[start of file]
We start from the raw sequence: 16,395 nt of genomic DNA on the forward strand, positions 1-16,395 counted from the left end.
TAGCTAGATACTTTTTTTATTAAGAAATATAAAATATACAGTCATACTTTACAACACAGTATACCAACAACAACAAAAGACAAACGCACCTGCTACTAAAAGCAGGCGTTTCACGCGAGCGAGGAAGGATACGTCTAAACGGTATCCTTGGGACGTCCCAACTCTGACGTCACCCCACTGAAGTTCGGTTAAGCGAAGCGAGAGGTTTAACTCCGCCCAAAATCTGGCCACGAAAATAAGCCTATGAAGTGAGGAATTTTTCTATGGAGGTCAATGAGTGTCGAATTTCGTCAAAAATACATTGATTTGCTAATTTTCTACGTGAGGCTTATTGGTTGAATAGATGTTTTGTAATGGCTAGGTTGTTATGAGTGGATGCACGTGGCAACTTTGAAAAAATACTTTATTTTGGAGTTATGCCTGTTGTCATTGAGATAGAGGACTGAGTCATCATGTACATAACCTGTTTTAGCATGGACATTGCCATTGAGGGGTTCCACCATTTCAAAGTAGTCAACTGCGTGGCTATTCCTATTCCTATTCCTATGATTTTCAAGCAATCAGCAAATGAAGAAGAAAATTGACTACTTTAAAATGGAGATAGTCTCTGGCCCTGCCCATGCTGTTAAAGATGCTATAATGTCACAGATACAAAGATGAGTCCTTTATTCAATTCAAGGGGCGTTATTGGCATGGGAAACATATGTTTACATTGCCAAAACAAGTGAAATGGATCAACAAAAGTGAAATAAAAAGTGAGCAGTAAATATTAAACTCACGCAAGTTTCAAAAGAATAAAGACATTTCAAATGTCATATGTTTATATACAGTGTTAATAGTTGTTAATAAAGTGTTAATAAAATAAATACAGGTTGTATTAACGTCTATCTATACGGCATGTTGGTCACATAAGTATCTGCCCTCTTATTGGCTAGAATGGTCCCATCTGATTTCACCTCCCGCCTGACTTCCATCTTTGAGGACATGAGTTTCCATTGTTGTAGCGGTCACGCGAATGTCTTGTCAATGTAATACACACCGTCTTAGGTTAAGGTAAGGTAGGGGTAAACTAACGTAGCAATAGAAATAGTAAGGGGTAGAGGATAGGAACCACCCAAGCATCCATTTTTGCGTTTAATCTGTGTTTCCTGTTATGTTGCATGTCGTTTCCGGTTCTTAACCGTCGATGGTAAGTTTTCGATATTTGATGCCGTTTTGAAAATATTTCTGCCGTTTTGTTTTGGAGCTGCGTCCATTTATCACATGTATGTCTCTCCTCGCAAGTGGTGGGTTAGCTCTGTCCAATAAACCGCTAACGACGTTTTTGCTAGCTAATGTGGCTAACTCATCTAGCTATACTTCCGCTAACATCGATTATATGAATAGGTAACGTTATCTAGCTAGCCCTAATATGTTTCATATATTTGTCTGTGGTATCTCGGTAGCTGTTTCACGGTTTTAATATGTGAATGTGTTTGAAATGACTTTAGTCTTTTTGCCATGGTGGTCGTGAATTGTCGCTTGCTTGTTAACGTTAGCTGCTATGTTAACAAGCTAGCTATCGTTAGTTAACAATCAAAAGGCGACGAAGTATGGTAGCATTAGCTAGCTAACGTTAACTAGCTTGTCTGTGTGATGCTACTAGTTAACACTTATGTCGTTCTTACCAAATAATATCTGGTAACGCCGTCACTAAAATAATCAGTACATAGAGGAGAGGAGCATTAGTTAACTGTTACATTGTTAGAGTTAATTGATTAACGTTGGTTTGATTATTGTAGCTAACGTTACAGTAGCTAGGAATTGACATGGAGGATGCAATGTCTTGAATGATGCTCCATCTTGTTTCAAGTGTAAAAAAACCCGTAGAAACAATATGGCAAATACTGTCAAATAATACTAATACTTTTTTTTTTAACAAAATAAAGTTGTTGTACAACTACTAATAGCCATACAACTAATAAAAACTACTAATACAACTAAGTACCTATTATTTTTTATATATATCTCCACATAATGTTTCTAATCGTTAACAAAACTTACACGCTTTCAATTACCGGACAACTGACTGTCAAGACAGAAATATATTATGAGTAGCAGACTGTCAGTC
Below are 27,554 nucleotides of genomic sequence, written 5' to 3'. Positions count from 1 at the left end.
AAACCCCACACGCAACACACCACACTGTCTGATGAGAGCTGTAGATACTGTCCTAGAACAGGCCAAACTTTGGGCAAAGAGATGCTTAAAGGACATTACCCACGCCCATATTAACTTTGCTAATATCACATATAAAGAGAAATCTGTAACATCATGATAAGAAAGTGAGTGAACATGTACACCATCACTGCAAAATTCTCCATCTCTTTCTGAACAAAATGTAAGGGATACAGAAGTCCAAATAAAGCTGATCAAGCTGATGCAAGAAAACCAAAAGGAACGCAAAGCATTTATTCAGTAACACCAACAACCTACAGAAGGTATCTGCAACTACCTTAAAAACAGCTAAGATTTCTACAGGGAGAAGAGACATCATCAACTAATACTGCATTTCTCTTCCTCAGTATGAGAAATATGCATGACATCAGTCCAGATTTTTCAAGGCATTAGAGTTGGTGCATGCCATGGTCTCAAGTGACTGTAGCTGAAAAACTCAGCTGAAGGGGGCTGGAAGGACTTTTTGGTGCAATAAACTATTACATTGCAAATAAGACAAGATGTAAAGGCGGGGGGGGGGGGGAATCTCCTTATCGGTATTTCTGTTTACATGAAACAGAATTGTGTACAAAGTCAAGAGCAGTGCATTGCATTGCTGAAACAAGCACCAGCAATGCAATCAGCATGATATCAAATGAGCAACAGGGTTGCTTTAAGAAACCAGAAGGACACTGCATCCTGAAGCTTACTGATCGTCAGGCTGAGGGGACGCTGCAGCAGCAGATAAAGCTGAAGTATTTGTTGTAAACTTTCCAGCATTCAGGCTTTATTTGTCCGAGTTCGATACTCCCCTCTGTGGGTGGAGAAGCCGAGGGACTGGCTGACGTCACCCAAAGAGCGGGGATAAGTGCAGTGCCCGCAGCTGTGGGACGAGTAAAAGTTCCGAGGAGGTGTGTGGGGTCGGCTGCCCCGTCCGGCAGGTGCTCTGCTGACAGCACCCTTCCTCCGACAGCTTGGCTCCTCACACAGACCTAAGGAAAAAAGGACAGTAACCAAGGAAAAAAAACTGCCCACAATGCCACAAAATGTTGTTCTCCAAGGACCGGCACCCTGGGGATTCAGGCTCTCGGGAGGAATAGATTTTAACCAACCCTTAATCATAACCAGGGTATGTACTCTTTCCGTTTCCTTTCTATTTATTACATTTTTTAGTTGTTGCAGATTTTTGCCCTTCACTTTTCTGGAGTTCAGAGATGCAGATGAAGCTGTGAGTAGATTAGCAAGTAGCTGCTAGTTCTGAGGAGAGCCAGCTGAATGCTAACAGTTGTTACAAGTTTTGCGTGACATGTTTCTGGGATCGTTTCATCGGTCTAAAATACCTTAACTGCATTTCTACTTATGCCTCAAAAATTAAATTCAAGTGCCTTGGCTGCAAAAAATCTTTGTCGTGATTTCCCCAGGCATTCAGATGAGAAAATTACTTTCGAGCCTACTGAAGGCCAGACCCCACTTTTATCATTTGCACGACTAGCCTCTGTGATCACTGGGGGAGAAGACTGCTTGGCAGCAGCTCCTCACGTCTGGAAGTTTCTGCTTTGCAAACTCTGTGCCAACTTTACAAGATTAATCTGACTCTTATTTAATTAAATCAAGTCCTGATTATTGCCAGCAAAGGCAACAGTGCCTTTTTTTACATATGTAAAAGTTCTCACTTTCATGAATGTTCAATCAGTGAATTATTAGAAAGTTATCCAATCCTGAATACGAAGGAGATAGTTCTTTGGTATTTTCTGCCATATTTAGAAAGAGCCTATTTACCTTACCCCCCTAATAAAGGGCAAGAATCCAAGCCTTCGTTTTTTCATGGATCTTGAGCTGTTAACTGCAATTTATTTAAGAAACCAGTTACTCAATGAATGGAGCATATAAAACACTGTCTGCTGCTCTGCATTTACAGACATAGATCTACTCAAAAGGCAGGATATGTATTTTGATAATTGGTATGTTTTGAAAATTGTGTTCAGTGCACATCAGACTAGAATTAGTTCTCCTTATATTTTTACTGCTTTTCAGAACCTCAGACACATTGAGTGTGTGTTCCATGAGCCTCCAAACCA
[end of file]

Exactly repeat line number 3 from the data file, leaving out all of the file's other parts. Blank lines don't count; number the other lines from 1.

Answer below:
Below are 27,554 nucleotides of genomic sequence, written 5' to 3'. Positions count from 1 at the left end.